Jews lived in Braunsbach for more than 350 years – from the beginning of the 17th century until 1942. In 1832, the village became the seat of the district Rabbi. Braunsbach was the village with the most Jewish inhabitants in the district, and the local Rabbi had long been responsible for the surrounding parishes in the area of today’s district of Schwäbisch Hall as well.
The building was erected by Chaim Hänle / Henle in the middle of the 18th century. He lived from 1761 to 1826. Like his father-in-law Falk Salomon / Schlommel, he was a court factor of the Prince of Hohenlohe-Schillingsfürst. In the year 1834, his widow sold the house to the Jewish parish of Braunsbach which left it from then on as office and home to the Rabbi of Braunsbach, who was at the same time one of 13 district Rabbis in the Kingdom of Württemberg. The Israelite denominational school was housed as well in the basement of the building. This was, apart from the synagogue and the cemetery, one of the three most important places of Judaism in the wider area. In 1913, the seat of the district rabbinate was moved to Schwäbisch Hall. In 1923, the school had to be closed due to the insufficient number of pupils. However, it was reopened in 1936 as district school for Jewish children from Braunsbach, Schwäbisch Hall, Dünsbach and Künzelsau.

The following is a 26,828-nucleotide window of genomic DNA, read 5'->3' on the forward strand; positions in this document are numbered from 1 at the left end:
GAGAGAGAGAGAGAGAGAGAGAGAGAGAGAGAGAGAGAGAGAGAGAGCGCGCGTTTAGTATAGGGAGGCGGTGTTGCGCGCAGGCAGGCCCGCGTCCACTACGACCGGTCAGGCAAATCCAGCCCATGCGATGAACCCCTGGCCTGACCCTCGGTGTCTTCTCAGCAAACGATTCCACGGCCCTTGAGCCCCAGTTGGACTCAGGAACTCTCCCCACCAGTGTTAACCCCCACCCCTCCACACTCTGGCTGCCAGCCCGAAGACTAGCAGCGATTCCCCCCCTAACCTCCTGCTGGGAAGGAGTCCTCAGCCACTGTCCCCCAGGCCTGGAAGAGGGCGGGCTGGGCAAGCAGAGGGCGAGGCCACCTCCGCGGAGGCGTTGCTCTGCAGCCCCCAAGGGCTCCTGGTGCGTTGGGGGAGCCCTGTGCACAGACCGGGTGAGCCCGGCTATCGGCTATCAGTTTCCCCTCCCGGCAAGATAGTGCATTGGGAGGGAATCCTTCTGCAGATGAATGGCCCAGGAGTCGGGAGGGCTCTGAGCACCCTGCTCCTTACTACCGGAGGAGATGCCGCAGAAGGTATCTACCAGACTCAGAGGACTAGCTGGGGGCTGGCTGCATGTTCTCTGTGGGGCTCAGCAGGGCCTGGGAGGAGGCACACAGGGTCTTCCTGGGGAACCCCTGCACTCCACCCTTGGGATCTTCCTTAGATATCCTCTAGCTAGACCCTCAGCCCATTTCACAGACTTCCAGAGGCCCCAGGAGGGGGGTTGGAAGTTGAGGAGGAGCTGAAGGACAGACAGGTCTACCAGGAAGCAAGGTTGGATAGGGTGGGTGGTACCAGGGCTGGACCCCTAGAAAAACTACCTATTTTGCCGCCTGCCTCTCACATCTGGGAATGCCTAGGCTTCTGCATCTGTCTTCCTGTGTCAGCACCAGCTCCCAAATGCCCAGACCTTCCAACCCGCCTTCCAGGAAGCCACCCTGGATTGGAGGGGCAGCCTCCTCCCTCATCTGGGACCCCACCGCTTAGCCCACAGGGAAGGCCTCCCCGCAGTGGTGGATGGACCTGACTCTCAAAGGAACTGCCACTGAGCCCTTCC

After the deportation of the Braunsbach Jews by the National Socialists, the rabbinical building changed hand several times. In 1999, the house, which was by then protected as a historic monument and where many architectural traces of the former inhabitants have been preserved, became the property of the municipality.
In the year 2004, Hans K. Schulz and Wolfgang Kuhn, together with committed citizens from Braunsbach and Schwäbisch Hall, founded a support association for the conservation of the landmarked house. In the following year, the municipal council decided to renovate it. The construction work was finished in 2007. An early childhood care, the so-called “Wichtelnest” (gnomes’ nest ) was installed on the first floor. Mrs. Elisabeth Quirbach designed the Rabbinatsmuseum and set it up together with Hans K. Schulz, the Chairman of the support association and other dedicated members. In April 2008, the museum was opened in the basement. Elisabeth M. Quirbach became the leader of the museum. A couple of years later, the municipality gave the former coach house next to the building as a room for special exhibitions.